Descending into the terrace house basement in Beeston, shiny plastic ‘bling’ and glitter adorn the floor and walls of the dark space, tumbling out of holes and covering everything from electrics box to cobwebs. All is evidence that Pippa Eason has spent two weeks preparing her current solo show, and the effect is both repulsive and captivating. The exhibition’s title ‘Set in Stone’ alludes to the fast moving popular culture that the artist seeks to crystallise into a kind of plastic permanence.
Spotlit in the first room is a rock wrapped in multiple layers of cellophane, which obscures the surface of the object so that it is almost unrecognisable. A faux-gold chain appears to tether it to the ground and the detritus of what might have been a pink glitter explosion covers the floor around it. A large sign with a Facebook-inspired ‘interested’ star is casually weaved through the chain. A small hand-held device on the wall plays internet icons and emojis in a warping, hypnotic animation that has a mildly nauseating effect. A projection reminiscent of the old analogue TV testcard stripes overlaps a gap in the ceiling. Under the stairs another spotlight points to a glitter covered object on the floor. Two gold cacti poke out of the top like antennae. Collectively, the works speak of mass media and proliferating ‘information’: they are mind-numbing visuals without content.
Pastel pink expanding foam and more glitter dominate another room of the gallery, spread around two tubular structures, one adorned with gold cacti on a flimsy gold crown and the other leaning against the wall wrapped in ‘low culture’ internet characters and celebrity icons. Pink is omnipresent and mushrooms sprout from the walls, daubed in glitter. In Eason’s work, the details of structures and objects are lost in plastic Poundshop treasure, smothered in silver plastic dollar signs and gold plastic medals, gold plastic crowns and gold plastic chains. At BasementArtsProject, Easton has responded to the dark corners and caverns of the space, arranging her garish trinkets as if pouring out of the dark fireplace hole.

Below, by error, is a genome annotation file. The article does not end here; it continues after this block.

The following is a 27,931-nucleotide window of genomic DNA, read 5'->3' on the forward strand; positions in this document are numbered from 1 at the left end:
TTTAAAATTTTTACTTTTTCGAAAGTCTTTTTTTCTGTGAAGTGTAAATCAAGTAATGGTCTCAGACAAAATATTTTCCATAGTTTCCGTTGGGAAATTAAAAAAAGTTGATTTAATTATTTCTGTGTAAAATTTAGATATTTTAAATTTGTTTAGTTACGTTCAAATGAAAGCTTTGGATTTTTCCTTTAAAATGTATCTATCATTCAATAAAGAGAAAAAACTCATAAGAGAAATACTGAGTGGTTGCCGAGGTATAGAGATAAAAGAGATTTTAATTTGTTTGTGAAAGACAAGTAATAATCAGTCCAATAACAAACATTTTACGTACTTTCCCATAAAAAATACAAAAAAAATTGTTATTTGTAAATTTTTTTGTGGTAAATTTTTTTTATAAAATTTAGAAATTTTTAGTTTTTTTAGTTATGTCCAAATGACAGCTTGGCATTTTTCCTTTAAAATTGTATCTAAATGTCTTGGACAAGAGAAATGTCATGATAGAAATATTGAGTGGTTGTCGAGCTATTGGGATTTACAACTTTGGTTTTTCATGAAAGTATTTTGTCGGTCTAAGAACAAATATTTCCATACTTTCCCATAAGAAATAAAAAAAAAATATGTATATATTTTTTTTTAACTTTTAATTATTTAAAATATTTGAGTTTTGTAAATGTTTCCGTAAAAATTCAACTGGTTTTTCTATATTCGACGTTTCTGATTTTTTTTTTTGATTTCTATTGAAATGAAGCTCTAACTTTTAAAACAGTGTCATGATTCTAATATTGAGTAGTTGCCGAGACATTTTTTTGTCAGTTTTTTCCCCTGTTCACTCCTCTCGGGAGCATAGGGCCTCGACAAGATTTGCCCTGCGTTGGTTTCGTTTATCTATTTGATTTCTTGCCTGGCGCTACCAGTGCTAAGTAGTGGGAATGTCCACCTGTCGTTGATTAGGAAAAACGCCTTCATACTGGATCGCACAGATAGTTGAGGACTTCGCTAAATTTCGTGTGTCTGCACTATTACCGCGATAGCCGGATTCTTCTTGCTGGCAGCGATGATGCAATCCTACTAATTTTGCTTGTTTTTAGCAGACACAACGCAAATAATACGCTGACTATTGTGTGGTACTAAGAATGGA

The exhibition feels like the aftermath of a performance or a grotesque purge of popular culture. The cheap commodities and trash aesthetics signify a culture of desire, whilst emoji ‘likes’ reinforce a prescribed notion of populist taste. The apparently fictional world that Eason has created is in fact a frightening reflection of contemporary reality.
Image: Pippa Eason, ‘Sediment 2’ (2016), courtesy of the artist.
Alice Bradshaw is an artist, curator, writer and researcher based in West Yorkshire.